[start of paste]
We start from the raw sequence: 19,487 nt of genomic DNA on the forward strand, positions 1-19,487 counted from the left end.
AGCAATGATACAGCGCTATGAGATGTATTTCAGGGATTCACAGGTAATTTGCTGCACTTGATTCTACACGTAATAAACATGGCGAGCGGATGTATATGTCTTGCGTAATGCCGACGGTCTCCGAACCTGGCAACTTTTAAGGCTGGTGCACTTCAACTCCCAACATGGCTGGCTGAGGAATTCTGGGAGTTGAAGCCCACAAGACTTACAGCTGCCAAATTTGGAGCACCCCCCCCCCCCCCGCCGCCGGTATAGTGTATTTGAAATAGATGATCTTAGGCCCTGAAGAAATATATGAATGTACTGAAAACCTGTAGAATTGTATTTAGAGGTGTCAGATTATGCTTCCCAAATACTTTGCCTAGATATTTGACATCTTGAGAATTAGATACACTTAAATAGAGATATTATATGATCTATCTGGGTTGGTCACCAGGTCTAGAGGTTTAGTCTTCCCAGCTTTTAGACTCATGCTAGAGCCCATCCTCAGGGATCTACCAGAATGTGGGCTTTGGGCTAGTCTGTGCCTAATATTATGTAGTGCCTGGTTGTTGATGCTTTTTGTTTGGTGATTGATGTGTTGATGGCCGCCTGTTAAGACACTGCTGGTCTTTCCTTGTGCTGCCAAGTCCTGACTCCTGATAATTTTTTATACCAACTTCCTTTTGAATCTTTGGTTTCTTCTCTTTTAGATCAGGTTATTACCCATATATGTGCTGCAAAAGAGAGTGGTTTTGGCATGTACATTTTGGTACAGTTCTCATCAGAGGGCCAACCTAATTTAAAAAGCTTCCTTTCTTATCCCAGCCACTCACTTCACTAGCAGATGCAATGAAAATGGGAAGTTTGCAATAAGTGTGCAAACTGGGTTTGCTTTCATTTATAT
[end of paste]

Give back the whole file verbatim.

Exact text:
We start from the raw sequence: 19,487 nt of genomic DNA on the forward strand, positions 1-19,487 counted from the left end.
AGCAATGATACAGCGCTATGAGATGTATTTCAGGGATTCACAGGTAATTTGCTGCACTTGATTCTACACGTAATAAACATGGCGAGCGGATGTATATGTCTTGCGTAATGCCGACGGTCTCCGAACCTGGCAACTTTTAAGGCTGGTGCACTTCAACTCCCAACATGGCTGGCTGAGGAATTCTGGGAGTTGAAGCCCACAAGACTTACAGCTGCCAAATTTGGAGCACCCCCCCCCCCCCCGCCGCCGGTATAGTGTATTTGAAATAGATGATCTTAGGCCCTGAAGAAATATATGAATGTACTGAAAACCTGTAGAATTGTATTTAGAGGTGTCAGATTATGCTTCCCAAATACTTTGCCTAGATATTTGACATCTTGAGAATTAGATACACTTAAATAGAGATATTATATGATCTATCTGGGTTGGTCACCAGGTCTAGAGGTTTAGTCTTCCCAGCTTTTAGACTCATGCTAGAGCCCATCCTCAGGGATCTACCAGAATGTGGGCTTTGGGCTAGTCTGTGCCTAATATTATGTAGTGCCTGGTTGTTGATGCTTTTTGTTTGGTGATTGATGTGTTGATGGCCGCCTGTTAAGACACTGCTGGTCTTTCCTTGTGCTGCCAAGTCCTGACTCCTGATAATTTTTTATACCAACTTCCTTTTGAATCTTTGGTTTCTTCTCTTTTAGATCAGGTTATTACCCATATATGTGCTGCAAAAGAGAGTGGTTTTGGCATGTACATTTTGGTACAGTTCTCATCAGAGGGCCAACCTAATTTAAAAAGCTTCCTTTCTTATCCCAGCCACTCACTTCACTAGCAGATGCAATGAAAATGGGAAGTTTGCAATAAGTGTGCAAACTGGGTTTGCTTTCATTTATAT